Or so it would seem in college football.
The two main polls at the end of the regular season in college football both had Southern California ranked #1, and Louisiana State ranked #2. Oklahoma was ranked #3 and Michigan was #4. However, the BCS computer programs had Oklahoma as #1 and Southern California as #3, and the averaging formula put Louisiana State and Oklahoma into the BCS Championship game, and left Southern California to play Michigan in the Rose Bowl. As fate would have it, the humans were "correct" and the computers were wrong, Southern California and Louisiana State both won.
In a sensible world. these two teams would play next Saturday for the national championship, but, alas, the world of college football is hardly sensible. Instead, two national champions will be crowned, and the question of which is the better team will never be resolved.
There were some flaws with the BCS approach, most notable computers were not allowed to take into account margin of victory. Strength of schedule is seemingly highly weighted, even though teams have no control over the quality of their conference opponents, and when schedules are made years in advance, teams that should be good may have bad years. However, tweaks with the BCS system will not address the basic flaw of the BCS approach: There are usually more than two teams who can successfully challenge for the national championship.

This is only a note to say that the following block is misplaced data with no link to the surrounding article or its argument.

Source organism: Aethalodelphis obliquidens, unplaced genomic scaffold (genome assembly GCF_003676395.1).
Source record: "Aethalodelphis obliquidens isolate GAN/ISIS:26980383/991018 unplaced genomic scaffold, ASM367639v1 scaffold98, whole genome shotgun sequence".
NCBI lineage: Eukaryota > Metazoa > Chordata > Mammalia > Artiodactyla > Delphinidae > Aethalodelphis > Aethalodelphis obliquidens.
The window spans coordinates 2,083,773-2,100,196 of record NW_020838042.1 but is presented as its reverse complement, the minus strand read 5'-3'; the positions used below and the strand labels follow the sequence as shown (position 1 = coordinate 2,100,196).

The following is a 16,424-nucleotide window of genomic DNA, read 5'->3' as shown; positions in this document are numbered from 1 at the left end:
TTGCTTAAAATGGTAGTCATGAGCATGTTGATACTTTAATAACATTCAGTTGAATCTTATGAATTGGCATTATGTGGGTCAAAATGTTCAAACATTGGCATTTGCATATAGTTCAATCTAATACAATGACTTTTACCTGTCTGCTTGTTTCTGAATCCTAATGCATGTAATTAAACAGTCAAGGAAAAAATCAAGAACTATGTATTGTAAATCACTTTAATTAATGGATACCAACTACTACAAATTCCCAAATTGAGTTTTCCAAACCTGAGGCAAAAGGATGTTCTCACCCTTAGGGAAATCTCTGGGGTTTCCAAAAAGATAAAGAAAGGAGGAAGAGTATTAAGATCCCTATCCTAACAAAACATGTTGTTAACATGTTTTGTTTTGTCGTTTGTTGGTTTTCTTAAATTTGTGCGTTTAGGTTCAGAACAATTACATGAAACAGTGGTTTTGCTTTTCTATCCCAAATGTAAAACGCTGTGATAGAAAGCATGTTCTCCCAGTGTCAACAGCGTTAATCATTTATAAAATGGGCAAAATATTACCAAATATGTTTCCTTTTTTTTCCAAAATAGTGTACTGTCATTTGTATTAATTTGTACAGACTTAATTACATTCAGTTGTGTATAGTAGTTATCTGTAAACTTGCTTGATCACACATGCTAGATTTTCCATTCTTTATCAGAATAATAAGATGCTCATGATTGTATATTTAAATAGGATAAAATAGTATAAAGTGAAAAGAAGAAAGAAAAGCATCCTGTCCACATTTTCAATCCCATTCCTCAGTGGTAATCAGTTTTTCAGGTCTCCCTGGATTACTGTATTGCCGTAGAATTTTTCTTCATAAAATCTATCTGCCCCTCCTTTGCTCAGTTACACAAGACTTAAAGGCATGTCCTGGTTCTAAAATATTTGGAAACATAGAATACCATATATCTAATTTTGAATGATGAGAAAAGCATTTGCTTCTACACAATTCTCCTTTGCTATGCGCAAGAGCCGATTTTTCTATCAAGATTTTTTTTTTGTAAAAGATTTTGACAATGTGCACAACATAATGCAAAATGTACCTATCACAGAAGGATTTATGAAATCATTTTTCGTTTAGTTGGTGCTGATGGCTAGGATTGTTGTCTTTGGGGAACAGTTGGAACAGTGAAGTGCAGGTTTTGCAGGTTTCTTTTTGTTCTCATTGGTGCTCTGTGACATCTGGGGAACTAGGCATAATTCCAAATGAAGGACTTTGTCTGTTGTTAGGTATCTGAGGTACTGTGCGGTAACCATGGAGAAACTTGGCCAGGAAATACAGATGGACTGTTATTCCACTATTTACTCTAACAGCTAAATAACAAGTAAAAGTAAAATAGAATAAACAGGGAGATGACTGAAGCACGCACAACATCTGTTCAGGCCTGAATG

As basketball fans, we're lucky. Having a 65 team tournament allows a national champion to truly show their mettle over the course of three weeks. First, they'll need to beat a strong, minor-conference opponent (the conference champion). Second, they'll probably end up facing one or two strong mid-major programs, then a hot program or two from a major conference, and round it off with playing the best. While it is true that maybe 16 teams have a realistic shot at winning it all, having the full 65 team playoff provides the eventual champion with a series of different tests of their skill. While the selection process isn't perfect, the best are invariably selected.
In football, there are maybe 4-8 teams who could realistically think they had a shot at the title, but the system currently allows only 2. Two to six teams that could win the national championship never even have the chance.
The only sensible solution is to have a playoff. Invite 16 or 24 teams, include all the conference champions, include the "hot" teams, and let them decide who the real national champion is. Force the teams to go through the different tests: The small-conference champion, the hot teams, and the best. Reward the best teams in the regular season with home games, at least until the quarter-finals. Allow teams that lose before the quarter-finals to play in bowl games. Have a real champion crowned, like is done in basketball, soccer, lacrosse, volleyball, baseball, softball, and all football divisions except 1-A.